Only 40% of secondaries have converted, government figures show

Janet Downs's picture
40% of secondary schools have converted to academy status according to a House of Commons paper* dated 12 June 2013.

The largest number of conversions (primary and secondary), 300, was in August 2011. Only three months hit the 150 mark and a further three hit 100 (all conversions).

Government propaganda claims that around 50% of secondary schools are now academies. But this includes sponsored academies and a small number of secondary free schools. 239 sponsored academies were set up under Labour – around 182 more secondary schools have become sponsored academies since then. But we don’t know how many of the latter embraced sponsorship or had sponsorship imposed upon them.

So, are the figures for academy conversion as positive as the Government maintains? The 40% figure given in the briefing paper is rounded up – the actual proportion is 39%. That means 61% of English secondary schools are NOT converter academies.

Early converters were attracted by the perception of more money, a March 2012 survey found. But the cash that caused the dash is not likely to be sustained as school funding changes are introduced. In any case, academies were only supposed to receive enough extra money to be able to buy the services previously provided by local authorities.

Academy conversion is not proving as advantageous for some academies as they thought. The Academies Commission found “most things an academy can do, a maintained school can also do”. But maintained schools don’t have the extra administrative, legal and financial burdens that are borne by academies. And some heads of academies in chains said they had less control than when they were with their local authorities.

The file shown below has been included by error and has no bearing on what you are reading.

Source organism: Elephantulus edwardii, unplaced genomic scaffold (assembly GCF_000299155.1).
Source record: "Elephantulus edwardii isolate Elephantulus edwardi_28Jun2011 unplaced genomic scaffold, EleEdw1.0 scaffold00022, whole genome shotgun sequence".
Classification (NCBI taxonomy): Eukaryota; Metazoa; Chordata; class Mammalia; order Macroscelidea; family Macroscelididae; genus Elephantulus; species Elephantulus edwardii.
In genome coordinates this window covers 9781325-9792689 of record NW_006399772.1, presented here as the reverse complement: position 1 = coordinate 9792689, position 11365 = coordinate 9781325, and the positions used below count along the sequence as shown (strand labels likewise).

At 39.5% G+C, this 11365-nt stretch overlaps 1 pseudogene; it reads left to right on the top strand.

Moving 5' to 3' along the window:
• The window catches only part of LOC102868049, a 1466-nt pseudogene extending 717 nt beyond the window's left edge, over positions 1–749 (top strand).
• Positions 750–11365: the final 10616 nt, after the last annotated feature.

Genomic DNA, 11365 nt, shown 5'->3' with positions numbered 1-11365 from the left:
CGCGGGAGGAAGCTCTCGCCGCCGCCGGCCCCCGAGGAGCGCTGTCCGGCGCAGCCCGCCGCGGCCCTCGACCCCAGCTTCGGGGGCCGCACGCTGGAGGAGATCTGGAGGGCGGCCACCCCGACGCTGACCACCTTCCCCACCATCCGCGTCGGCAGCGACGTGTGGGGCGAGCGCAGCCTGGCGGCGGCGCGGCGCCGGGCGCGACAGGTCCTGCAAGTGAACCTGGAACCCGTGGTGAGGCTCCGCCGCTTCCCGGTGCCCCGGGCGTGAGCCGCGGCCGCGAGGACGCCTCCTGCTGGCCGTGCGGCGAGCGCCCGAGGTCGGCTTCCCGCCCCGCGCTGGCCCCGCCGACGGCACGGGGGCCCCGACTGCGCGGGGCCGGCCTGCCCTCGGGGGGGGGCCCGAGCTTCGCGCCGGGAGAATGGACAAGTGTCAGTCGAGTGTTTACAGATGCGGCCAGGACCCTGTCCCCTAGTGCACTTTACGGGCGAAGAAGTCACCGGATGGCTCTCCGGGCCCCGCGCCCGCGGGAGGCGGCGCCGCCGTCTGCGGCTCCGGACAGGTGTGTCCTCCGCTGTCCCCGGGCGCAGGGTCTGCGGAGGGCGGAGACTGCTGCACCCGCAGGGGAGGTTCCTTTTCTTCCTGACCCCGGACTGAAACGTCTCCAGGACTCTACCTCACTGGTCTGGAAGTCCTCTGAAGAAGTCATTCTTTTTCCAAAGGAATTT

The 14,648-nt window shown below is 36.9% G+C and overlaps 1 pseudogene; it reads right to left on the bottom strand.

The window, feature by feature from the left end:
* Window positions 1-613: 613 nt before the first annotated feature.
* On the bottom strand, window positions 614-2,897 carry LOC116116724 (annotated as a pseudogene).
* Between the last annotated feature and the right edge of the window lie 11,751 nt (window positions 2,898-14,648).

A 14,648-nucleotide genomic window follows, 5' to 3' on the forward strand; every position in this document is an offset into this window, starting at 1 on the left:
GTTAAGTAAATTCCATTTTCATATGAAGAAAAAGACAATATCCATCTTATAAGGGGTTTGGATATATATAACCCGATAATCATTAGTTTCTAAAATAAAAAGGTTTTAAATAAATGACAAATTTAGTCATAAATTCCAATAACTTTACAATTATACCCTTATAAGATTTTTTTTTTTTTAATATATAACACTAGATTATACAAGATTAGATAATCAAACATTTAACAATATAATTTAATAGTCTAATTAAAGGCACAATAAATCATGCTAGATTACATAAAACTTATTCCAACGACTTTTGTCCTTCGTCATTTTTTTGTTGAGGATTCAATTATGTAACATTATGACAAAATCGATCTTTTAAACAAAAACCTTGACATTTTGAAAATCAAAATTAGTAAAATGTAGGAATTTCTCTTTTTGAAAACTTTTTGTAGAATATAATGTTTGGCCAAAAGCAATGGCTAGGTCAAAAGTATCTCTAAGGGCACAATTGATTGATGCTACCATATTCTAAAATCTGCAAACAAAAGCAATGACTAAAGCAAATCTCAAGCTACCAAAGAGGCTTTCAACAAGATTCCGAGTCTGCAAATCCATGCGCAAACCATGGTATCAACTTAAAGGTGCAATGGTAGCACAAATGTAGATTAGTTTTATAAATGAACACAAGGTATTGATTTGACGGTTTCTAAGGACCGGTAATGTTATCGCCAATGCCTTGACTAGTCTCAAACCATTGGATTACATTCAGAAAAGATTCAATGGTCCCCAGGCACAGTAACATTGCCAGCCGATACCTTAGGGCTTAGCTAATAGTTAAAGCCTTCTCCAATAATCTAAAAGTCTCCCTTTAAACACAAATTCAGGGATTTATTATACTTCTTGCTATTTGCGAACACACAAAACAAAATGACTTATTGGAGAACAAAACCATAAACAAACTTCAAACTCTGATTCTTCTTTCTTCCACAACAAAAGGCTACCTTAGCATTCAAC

And here’s a cautionary tale: Charles Read Academy is a small secondary academy in the West Grantham Academies Trust (WGAT) chain. WGAT made a decision to close the school. Parents protested. So did Lincolnshire County Council which realized such arbitrary decisions by academy chains would make it impossible for the Council to manage the supply of school places. The school’s been saved – the Department for Education (DfE) “decided” not to shut it. Instead the DfE “invited“ another chain to take it over.

So, In the case of a chain wanting to close an academy the DfE makes the decision and will “invite” another chain to take over the threatened school of it decides the school should remain open.

If, as we learnt from the Independent yesterday, the DfE encourages for-profit companies to provide education, then there will be nothing stopping the DfE from handing academies over to these organizations.

Heads and governing bodies of secondary schools which have not yet converted may think twice when they hear the pitfalls of academy conversion. The grass is not always greener.


NOTES: There are 781 schools in the pipeline to convert to academy status according to the briefing paper. 62% are primaries, 30% secondaries, 6% special schools and 2% were Pupil Referral Units. 512 had had their conversion application approved.

Open sponsored academies spreadsheet downloadable here.

*House of Commons Library.  Briefing Paper: Converter Academies: Statistics SNSG/6233 dated 12 June 2013  Author: Paul Bolton.  The link didn't appear to be working at the time of posting this thread.  Neither did the link to Research Papers in the House of Commons Library.  I received error messages saying the "network or server may be down or congested".  You may have to retry later if the links still do not work.

UPDATE 4 July 2013.  The second paragraph has been amended - the figures related to ALL conversions not just secondary schools as previously implied.

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